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Growth Mindsets and Comfort Zones


“All our dreams come true if we have the courage to pursue them.” Walt Disney.

Indeed, in order to realise potential, there is a need to escape one’s comfort zone and embark on a philosophy that life will only change if we embrace a determined desire to change it. Theodore Roosevelt said: “Believe you can and you’re halfway there.”

It is all about our attitude, or desire and our motivation to adopt a growth mindset that will support us to fly higher. We all have a comfort zone, a place that feels safe and familiar. There is no problem having such a state of mind, however too often we remain in this zone for too long – nothing grows there.  We try to avoid tasks or challenges that take us out of comfort.  Unless we move out of this comfortable space then we cannot truly learn and nor can we realistically grow.

Growth mindsets, based on the famous work of Carol Dweck, recognise that we are all malleable and that we should view setbacks as opportunities for learning.  If we do this our potential to achieve becomes unlimited.  However, if we remain in a fixed mindset or in our comfort zone then we subscribe to the notion that all humans only have a set dose of each ability and we may also then forgo taking on new challenges.

Raising aspirations is a mantra of mine, so too a belief in every learner that they can always achieve more, if we believe in them and if they believe in themselves as well.  It is our responsibly as educators (parents and teachers) to fill our youth, our children with self-belief and to bring out the instinctive human behaviours – the desire to compete and to achieve.

I see far too often structures, procedures and philosophies that resist taking children out of their comfort zones. That culture does not give them the opportunities to develop and explore a growth mindset. We live in a world of excuse cultures, within our families and within our schools.  We also live in a world where we want to do everything for our children, without allowing them the chance to try something, fail and then rethink how to do it better next time so that they learn from it.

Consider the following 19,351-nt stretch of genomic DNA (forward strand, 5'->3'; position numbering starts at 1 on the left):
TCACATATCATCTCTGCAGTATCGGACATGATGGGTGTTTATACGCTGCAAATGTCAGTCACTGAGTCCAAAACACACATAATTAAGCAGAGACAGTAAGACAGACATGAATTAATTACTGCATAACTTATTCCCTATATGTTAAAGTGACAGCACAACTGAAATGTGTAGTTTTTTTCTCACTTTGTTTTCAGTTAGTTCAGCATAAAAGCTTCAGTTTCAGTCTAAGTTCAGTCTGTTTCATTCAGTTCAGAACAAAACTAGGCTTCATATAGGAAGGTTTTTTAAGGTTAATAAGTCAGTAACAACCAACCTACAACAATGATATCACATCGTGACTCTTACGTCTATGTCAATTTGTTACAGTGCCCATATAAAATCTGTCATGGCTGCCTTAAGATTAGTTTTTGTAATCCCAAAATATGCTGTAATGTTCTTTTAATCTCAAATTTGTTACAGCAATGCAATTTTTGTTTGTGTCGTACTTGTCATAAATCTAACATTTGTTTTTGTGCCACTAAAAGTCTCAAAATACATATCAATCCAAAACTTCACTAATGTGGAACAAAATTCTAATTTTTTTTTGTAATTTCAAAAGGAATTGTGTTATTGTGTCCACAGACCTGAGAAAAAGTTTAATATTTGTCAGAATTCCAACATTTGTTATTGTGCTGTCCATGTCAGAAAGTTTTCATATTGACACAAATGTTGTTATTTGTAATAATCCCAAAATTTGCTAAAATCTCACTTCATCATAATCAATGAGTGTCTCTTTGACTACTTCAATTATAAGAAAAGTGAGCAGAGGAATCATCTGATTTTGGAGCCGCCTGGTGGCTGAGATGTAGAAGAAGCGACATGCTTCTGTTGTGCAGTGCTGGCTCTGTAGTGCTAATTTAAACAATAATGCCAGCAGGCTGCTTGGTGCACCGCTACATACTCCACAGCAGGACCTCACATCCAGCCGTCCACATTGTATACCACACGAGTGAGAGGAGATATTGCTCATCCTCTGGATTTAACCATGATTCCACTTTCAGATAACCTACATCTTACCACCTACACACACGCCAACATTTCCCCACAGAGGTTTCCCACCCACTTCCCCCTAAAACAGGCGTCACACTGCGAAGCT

I see parents and teachers stepping in to prevent the failure at the very first and lowest hurdle the child encounters, and I then see those same children struggling to take ownership of their own learning later in life, and inevitably they are then “prohibited” from outperforming.  We often then look to blame institutions, syllabi, exam pressures etc, but in fact we as adults should look in the mirror and reflect on how often we stepped in too soon without allowing our children to learn from their mistakes.

By stepping in too soon we are actually subconsciously promoting their view of a fixed mindset, highlighting that they only have a limited ability to achieve hence we have to step in.  By standing back from a distance and watching (one can always step in if the situation demands), even as they may be failing in a task etc, we are developing the notion that if they think of a solution to the problem themselves then they can achieve whatever their hearts desire.  We are then promoting a growth mindset. They will also then in life be less inclined to stay in their comfort zones as they will have developed and practiced the necessary skills required to accept new and bigger challenges, ultimately leading to greater success.

It still shocks me daily how we as adults, and as parents, involve ourselves in basic tasks that our children from a young age should be able to accomplish by themselves.  Packing school bags, checking that they have put their school uniform in the wash, doing their own homework on time, revising for an exam which they, and not we, are taking…the list is endless. The more we step in, the more we are telling our children that they are not capable of doing it themselves, the more we are promoting their insecurities and their fixed mindsets. These same children will struggle with GCSE demands, and even more with A-Level demands later in life. They will not be developing those necessary skills needed to develop independent learning, classroom focus, and the flexibility needed to respond to the demands of being a child growing up in our world today.

I hope that my thoughts stimulate deep reflection.


Stephen Duckitt – February 2022